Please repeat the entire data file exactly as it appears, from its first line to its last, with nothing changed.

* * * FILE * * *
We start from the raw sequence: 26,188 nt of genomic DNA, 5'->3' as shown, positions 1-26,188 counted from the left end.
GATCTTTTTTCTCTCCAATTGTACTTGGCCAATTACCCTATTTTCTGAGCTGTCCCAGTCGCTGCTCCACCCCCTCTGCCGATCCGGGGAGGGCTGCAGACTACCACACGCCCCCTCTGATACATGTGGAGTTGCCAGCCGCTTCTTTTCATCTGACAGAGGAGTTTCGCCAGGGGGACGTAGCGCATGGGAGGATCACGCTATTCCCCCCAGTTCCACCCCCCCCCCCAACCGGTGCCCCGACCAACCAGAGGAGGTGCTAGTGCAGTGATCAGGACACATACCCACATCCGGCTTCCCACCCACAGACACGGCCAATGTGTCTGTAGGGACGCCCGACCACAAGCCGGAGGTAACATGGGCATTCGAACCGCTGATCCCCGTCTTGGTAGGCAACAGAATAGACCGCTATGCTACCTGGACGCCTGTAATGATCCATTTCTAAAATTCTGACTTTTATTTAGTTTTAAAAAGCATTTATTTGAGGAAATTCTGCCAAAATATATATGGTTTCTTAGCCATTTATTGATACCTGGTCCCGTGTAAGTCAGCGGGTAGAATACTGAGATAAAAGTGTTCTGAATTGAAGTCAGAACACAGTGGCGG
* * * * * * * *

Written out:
We start from the raw sequence: 26,188 nt of genomic DNA, 5'->3' as shown, positions 1-26,188 counted from the left end.
GATCTTTTTTCTCTCCAATTGTACTTGGCCAATTACCCTATTTTCTGAGCTGTCCCAGTCGCTGCTCCACCCCCTCTGCCGATCCGGGGAGGGCTGCAGACTACCACACGCCCCCTCTGATACATGTGGAGTTGCCAGCCGCTTCTTTTCATCTGACAGAGGAGTTTCGCCAGGGGGACGTAGCGCATGGGAGGATCACGCTATTCCCCCCAGTTCCACCCCCCCCCCCAACCGGTGCCCCGACCAACCAGAGGAGGTGCTAGTGCAGTGATCAGGACACATACCCACATCCGGCTTCCCACCCACAGACACGGCCAATGTGTCTGTAGGGACGCCCGACCACAAGCCGGAGGTAACATGGGCATTCGAACCGCTGATCCCCGTCTTGGTAGGCAACAGAATAGACCGCTATGCTACCTGGACGCCTGTAATGATCCATTTCTAAAATTCTGACTTTTATTTAGTTTTAAAAAGCATTTATTTGAGGAAATTCTGCCAAAATATATATGGTTTCTTAGCCATTTATTGATACCTGGTCCCGTGTAAGTCAGCGGGTAGAATACTGAGATAAAAGTGTTCTGAATTGAAGTCAGAACACAGTGGCGG